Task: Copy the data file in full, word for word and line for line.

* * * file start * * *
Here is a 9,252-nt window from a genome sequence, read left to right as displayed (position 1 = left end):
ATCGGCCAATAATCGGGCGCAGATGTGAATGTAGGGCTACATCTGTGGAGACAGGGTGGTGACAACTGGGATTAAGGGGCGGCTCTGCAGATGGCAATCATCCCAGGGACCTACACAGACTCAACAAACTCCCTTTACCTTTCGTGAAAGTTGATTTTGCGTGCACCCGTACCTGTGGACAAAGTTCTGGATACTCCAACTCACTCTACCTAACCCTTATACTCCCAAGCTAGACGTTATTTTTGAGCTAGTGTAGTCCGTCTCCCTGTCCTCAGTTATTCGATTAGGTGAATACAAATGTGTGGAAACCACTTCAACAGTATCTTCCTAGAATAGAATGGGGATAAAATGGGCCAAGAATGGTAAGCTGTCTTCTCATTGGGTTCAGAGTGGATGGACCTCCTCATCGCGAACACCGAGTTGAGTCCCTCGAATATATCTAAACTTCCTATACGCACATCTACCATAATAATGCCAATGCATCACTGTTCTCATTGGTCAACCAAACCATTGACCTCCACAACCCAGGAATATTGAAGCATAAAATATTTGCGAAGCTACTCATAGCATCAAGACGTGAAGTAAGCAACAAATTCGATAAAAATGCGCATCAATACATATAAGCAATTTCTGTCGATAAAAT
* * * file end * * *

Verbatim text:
Here is a 9,252-nt window from a genome sequence, read left to right as displayed (position 1 = left end):
ATCGGCCAATAATCGGGCGCAGATGTGAATGTAGGGCTACATCTGTGGAGACAGGGTGGTGACAACTGGGATTAAGGGGCGGCTCTGCAGATGGCAATCATCCCAGGGACCTACACAGACTCAACAAACTCCCTTTACCTTTCGTGAAAGTTGATTTTGCGTGCACCCGTACCTGTGGACAAAGTTCTGGATACTCCAACTCACTCTACCTAACCCTTATACTCCCAAGCTAGACGTTATTTTTGAGCTAGTGTAGTCCGTCTCCCTGTCCTCAGTTATTCGATTAGGTGAATACAAATGTGTGGAAACCACTTCAACAGTATCTTCCTAGAATAGAATGGGGATAAAATGGGCCAAGAATGGTAAGCTGTCTTCTCATTGGGTTCAGAGTGGATGGACCTCCTCATCGCGAACACCGAGTTGAGTCCCTCGAATATATCTAAACTTCCTATACGCACATCTACCATAATAATGCCAATGCATCACTGTTCTCATTGGTCAACCAAACCATTGACCTCCACAACCCAGGAATATTGAAGCATAAAATATTTGCGAAGCTACTCATAGCATCAAGACGTGAAGTAAGCAACAAATTCGATAAAAATGCGCATCAATACATATAAGCAATTTCTGTCGATAAAAT